NTSB Releases Study To Better Manage Gas Pipeline Integrity
WASHINGTON, Jan. 28, 2015—The National Transportation Safety Board today adopted a safety study on integrity management of gas transmission pipelines in high consequence areas. Integrity management is the process by which pipeline operators and inspectors find and address potential problems before they result in accidents.
In 2003, the Pipeline and Hazardous Materials Safety Administration (PHMSA) issued regulations governing these integrity management processes. The regulations took effect in 2004.
In its safety study, the NTSB analyzed information from PHMSA’s data systems, federal and state pipeline inspectors, transmission pipeline operators, industry associations, and pipeline and safety engineering support organizations. The study also reviewed recent NTSB accident investigations.
The study includes recommendations addressing a broad range of improvements. These include broadened use of in-line inspection, the inspection method that detects the most potential problem areas per mile of pipeline.
The recommendations also emphasizes closer state to-state and federal-state cooperation among inspectors, and call for expanded and improved resources and guidance at the federal level, including improvements to the National Pipeline Mapping System and better integration of geographic information system (GIS) technology.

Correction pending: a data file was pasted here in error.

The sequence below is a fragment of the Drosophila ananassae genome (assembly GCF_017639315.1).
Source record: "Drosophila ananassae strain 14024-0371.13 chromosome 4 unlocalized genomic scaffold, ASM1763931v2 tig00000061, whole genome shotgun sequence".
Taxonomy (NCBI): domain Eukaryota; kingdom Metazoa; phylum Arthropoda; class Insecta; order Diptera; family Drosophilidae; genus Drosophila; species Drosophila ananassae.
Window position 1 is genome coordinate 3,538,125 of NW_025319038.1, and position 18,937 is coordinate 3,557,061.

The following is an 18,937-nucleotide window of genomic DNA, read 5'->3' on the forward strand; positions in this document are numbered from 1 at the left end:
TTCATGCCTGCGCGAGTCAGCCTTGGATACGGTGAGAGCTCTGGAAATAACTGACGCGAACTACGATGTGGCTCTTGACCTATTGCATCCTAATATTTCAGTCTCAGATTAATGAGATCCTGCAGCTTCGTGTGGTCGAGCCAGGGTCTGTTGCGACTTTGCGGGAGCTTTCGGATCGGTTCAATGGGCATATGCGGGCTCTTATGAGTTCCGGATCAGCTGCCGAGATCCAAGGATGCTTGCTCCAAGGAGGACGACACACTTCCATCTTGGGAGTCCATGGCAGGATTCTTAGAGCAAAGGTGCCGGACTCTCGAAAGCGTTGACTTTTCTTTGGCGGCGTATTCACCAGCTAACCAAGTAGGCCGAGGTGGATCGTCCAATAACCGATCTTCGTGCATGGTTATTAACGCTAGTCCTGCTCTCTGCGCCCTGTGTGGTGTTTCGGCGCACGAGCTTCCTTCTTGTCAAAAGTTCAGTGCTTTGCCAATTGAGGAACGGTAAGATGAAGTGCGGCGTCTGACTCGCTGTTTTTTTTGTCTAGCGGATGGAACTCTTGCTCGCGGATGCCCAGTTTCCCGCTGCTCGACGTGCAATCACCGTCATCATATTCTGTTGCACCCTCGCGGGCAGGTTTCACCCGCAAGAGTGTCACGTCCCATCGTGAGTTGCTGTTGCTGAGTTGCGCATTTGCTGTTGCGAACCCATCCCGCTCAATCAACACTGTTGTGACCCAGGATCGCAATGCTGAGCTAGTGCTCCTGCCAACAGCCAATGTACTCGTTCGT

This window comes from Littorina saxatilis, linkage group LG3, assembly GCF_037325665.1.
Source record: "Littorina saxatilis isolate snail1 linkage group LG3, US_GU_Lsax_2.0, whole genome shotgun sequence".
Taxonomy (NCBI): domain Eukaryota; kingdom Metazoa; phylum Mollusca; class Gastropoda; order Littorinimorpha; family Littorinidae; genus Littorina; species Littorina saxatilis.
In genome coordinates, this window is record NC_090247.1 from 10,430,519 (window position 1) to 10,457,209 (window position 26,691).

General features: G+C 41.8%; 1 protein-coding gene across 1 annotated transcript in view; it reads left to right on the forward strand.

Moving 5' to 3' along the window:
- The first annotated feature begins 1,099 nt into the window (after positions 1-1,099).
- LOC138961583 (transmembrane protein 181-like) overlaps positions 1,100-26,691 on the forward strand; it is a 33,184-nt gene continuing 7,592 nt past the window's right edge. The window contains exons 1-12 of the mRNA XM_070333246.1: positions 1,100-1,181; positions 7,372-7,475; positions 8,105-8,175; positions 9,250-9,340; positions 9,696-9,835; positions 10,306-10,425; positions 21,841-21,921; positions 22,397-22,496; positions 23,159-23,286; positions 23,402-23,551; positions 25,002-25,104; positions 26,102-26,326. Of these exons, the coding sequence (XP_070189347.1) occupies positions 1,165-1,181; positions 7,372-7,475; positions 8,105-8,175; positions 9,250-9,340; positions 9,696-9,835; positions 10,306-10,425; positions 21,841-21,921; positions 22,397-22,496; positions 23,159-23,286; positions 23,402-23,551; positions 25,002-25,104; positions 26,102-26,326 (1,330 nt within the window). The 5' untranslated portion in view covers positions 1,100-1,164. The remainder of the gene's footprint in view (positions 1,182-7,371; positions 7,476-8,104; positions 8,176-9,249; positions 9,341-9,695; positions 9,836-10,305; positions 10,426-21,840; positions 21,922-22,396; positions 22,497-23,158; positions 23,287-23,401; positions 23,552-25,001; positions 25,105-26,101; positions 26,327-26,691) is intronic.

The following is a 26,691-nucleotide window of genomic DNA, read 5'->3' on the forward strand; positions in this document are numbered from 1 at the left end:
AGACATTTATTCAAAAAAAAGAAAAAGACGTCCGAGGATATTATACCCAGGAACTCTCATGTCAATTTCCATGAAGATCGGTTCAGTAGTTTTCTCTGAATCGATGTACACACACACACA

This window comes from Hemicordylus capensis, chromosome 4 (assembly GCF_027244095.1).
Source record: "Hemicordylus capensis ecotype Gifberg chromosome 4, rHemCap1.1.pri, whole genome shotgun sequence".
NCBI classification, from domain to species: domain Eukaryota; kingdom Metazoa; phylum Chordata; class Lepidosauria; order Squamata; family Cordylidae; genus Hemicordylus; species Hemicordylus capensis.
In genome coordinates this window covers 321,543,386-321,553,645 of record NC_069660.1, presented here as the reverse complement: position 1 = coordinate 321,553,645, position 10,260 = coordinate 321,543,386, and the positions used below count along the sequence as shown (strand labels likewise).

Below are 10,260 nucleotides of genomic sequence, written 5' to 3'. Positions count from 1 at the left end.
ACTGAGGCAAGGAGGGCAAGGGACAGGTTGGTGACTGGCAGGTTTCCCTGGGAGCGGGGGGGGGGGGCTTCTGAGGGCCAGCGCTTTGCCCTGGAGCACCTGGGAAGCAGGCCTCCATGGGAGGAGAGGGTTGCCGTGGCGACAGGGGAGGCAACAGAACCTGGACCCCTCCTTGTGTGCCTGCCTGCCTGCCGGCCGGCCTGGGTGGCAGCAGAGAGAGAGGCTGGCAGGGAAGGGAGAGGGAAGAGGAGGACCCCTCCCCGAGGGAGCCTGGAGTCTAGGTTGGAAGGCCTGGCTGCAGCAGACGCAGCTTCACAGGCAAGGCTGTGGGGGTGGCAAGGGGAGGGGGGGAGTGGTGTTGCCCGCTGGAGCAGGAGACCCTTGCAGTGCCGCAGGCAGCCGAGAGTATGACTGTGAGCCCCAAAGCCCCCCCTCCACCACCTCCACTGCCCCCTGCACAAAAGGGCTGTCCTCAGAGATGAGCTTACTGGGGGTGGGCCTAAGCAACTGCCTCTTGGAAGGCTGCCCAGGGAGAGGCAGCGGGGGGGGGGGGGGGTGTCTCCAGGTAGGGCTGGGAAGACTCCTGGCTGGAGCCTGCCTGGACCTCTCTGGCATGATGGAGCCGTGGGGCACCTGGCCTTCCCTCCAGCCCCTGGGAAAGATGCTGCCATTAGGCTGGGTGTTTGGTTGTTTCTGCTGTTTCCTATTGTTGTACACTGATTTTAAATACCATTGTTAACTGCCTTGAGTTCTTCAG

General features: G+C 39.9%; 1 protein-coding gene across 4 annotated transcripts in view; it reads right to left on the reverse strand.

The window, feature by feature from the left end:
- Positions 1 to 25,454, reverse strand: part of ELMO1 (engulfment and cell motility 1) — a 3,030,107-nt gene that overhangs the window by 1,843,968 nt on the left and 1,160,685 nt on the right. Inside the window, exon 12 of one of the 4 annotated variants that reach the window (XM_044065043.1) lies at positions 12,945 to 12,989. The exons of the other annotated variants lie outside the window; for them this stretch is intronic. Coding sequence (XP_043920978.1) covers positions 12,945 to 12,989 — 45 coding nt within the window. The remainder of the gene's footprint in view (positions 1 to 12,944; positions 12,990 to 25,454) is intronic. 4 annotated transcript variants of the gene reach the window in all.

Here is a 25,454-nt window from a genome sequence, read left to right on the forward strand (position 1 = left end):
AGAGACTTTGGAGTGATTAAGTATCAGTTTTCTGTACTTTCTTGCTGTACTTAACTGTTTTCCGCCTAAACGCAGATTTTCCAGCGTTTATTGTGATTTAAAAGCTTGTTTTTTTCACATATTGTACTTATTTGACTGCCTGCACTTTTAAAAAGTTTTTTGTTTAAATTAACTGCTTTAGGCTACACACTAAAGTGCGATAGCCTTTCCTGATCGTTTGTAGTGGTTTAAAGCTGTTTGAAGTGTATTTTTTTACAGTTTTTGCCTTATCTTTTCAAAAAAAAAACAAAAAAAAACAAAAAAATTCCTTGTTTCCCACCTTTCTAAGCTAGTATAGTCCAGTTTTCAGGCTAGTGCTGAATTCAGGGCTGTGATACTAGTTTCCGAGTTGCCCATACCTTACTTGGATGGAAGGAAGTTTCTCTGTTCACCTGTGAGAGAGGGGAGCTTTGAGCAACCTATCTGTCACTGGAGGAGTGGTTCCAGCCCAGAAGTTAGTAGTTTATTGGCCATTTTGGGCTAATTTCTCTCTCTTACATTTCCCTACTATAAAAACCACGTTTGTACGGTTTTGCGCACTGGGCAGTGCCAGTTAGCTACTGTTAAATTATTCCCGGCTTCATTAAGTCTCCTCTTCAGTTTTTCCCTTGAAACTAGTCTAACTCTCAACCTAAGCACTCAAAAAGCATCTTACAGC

Integrity management of gas transmission pipelines requires expert knowledge and integration of multiple disciplines to detect potential problems. America’s onshore gas transmission pipeline network comprises almost 300,000 miles of pipeline, the majority of which was laid before 1970. The study focused specifically on high consequence areas, where an accident could cause the most damage and loss of lives.
“Effective oversight and management of these programs save lives, preserve property, and protect the environment,” said NTSB Acting Chairman Christopher A. Hart.
While the 2003 regulations have kept the rate of corrosion failures and material failures low, study authors note, there is no evidence that they have led to an overall decline in accidents in high consequence areas.
“Improving pipeline safety is a critical human safety issue that can and must be improved now,” Hart said.
“With the collaborative input of experts throughout the pipeline industry and regulatory community we’ve identified additional ways to find the potential problems before they become tragedies.”
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